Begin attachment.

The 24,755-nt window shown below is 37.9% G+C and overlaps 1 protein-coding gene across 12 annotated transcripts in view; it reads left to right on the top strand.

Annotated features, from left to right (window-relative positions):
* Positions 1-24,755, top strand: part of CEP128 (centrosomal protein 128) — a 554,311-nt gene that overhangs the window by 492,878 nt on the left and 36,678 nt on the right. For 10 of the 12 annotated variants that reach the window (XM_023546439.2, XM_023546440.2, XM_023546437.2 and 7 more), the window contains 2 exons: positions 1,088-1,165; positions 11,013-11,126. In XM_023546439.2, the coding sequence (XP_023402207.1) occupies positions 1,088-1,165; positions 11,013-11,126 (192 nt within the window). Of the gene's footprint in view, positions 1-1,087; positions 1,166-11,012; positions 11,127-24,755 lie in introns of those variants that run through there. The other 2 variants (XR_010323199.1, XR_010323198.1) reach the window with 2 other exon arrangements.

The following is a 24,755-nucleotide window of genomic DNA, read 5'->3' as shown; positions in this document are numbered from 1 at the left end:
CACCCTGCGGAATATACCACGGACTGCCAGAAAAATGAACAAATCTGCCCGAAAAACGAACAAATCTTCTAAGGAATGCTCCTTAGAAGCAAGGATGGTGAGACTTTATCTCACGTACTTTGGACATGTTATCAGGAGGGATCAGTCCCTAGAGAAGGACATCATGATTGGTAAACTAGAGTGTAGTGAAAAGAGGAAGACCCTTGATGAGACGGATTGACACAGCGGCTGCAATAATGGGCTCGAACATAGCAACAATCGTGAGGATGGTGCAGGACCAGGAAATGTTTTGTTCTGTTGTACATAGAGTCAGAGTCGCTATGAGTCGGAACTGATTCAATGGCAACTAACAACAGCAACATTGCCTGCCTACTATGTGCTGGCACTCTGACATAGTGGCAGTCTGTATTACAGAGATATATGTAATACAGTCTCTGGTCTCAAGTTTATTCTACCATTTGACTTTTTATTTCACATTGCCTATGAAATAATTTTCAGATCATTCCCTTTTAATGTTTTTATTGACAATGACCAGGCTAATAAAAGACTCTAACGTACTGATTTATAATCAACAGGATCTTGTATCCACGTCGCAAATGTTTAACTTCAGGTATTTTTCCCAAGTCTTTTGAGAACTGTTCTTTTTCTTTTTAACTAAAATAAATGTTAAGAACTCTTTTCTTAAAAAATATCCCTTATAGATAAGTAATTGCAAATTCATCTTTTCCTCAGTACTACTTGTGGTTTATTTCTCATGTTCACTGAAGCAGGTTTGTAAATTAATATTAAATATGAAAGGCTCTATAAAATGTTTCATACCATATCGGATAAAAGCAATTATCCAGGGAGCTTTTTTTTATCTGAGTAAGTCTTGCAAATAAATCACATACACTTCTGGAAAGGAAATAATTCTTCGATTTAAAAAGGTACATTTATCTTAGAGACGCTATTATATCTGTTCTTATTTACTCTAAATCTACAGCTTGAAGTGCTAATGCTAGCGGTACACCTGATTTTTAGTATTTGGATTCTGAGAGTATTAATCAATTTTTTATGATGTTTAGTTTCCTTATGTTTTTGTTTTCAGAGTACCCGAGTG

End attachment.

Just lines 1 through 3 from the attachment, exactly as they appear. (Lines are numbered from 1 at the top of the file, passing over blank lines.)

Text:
The 24,755-nt window shown below is 37.9% G+C and overlaps 1 protein-coding gene across 12 annotated transcripts in view; it reads left to right on the top strand.

Annotated features, from left to right (window-relative positions):
* Positions 1-24,755, top strand: part of CEP128 (centrosomal protein 128) — a 554,311-nt gene that overhangs the window by 492,878 nt on the left and 36,678 nt on the right. For 10 of the 12 annotated variants that reach the window (XM_023546439.2, XM_023546440.2, XM_023546437.2 and 7 more), the window contains 2 exons: positions 1,088-1,165; positions 11,013-11,126. In XM_023546439.2, the coding sequence (XP_023402207.1) occupies positions 1,088-1,165; positions 11,013-11,126 (192 nt within the window). Of the gene's footprint in view, positions 1-1,087; positions 1,166-11,012; positions 11,127-24,755 lie in introns of those variants that run through there. The other 2 variants (XR_010323199.1, XR_010323198.1) reach the window with 2 other exon arrangements.